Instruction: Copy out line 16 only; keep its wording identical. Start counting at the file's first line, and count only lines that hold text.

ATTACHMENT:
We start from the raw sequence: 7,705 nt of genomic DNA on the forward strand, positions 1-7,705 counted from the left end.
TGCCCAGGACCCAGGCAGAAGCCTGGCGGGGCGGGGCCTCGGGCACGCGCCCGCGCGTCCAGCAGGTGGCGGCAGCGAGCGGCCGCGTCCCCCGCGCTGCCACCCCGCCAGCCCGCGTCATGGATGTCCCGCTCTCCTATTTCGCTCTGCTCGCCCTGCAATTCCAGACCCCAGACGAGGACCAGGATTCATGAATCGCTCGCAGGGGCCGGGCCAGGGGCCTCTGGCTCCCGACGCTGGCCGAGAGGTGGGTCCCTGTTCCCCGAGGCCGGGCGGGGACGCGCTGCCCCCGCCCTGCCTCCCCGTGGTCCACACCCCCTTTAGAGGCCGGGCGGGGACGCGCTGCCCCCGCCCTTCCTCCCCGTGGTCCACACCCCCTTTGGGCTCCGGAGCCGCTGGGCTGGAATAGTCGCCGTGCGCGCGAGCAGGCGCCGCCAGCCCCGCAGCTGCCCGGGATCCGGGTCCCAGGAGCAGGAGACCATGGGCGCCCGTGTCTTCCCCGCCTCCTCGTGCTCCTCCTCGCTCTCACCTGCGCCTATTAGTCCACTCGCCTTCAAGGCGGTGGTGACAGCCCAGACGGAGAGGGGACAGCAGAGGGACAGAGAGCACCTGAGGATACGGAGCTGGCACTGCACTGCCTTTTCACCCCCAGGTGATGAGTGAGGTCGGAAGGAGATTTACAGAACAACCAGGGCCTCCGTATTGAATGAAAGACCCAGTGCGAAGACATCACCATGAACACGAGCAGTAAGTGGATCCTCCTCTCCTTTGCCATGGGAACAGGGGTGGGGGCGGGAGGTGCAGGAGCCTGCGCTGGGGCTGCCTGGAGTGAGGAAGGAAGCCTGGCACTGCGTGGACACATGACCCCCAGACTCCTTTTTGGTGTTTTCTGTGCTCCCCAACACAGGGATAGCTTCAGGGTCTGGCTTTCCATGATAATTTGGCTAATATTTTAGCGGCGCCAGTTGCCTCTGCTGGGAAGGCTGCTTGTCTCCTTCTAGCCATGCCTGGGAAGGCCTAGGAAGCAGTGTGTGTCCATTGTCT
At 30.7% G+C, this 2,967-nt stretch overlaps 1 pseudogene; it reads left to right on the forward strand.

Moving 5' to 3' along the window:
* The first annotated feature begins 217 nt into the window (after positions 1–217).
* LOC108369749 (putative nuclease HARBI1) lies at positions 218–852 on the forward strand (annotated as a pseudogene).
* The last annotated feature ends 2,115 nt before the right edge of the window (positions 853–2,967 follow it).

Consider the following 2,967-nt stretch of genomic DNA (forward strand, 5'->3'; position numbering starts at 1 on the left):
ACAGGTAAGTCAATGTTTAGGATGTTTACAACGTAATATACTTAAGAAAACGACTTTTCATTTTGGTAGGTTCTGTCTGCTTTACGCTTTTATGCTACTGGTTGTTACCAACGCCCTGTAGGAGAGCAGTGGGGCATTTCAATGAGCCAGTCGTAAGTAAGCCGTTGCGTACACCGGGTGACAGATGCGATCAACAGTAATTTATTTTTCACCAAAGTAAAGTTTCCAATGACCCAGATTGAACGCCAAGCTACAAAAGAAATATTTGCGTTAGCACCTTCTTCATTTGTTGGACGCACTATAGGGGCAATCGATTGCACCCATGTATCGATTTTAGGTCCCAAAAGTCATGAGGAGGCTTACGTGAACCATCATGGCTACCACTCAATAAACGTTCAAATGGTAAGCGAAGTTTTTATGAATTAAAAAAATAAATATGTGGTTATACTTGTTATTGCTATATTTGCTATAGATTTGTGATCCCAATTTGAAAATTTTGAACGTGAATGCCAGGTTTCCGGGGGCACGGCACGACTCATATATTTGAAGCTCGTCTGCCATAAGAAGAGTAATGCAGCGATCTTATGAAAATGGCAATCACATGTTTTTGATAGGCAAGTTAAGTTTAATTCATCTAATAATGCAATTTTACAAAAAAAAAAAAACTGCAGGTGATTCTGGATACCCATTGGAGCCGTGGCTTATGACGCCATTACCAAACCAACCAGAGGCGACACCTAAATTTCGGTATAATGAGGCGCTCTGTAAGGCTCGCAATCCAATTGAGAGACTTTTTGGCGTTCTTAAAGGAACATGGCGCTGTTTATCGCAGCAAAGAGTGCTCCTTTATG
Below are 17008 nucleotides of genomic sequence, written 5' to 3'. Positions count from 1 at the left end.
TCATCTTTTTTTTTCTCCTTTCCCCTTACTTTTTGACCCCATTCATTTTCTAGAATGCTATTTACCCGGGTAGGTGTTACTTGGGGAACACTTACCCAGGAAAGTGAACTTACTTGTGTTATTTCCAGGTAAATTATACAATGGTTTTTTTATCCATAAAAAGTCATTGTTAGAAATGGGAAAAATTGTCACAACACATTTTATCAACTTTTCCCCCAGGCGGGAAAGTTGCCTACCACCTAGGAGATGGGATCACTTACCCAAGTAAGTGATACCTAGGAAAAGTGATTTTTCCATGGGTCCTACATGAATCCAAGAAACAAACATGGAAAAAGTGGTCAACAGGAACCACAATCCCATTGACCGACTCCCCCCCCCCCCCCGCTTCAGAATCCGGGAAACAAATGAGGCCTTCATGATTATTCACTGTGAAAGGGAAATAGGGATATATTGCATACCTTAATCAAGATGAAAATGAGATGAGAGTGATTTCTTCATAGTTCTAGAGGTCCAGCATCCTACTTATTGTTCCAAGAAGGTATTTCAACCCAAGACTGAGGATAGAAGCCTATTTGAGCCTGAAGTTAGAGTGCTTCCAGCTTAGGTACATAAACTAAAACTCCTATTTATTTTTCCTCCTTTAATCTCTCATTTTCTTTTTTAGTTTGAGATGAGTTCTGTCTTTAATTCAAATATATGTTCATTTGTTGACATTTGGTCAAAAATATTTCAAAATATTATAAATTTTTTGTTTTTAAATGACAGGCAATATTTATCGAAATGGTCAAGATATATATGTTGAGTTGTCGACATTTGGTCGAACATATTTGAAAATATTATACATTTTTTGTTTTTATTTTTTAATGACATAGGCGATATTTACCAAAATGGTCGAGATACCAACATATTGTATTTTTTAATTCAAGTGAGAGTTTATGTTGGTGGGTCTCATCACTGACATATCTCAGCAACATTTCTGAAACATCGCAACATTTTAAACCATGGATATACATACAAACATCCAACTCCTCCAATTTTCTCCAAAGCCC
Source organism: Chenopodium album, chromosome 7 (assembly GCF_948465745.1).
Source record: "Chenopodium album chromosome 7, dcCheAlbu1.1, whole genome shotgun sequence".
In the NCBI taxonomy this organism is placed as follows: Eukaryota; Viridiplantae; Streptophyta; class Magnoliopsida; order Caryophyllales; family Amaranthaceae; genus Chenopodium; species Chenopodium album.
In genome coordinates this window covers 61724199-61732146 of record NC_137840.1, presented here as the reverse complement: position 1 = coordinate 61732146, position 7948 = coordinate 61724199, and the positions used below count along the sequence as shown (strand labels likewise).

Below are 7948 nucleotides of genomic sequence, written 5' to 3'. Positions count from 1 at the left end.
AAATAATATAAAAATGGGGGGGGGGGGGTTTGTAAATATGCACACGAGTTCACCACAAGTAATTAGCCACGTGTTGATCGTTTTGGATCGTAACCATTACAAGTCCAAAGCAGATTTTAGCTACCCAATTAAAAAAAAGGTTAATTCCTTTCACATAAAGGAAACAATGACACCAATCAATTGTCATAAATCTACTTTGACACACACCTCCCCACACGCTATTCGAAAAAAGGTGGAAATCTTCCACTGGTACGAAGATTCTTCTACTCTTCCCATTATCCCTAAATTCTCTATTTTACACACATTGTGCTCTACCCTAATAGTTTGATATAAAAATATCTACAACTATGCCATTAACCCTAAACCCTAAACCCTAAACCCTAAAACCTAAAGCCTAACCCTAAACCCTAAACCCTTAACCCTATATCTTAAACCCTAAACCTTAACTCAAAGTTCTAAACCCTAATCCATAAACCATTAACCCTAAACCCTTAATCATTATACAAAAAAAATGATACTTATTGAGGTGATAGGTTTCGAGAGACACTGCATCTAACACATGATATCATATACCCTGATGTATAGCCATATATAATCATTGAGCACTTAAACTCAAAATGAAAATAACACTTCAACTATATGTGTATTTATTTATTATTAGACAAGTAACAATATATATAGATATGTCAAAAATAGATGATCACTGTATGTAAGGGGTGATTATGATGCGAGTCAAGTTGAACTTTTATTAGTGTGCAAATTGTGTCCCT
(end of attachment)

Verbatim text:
Below are 7948 nucleotides of genomic sequence, written 5' to 3'. Positions count from 1 at the left end.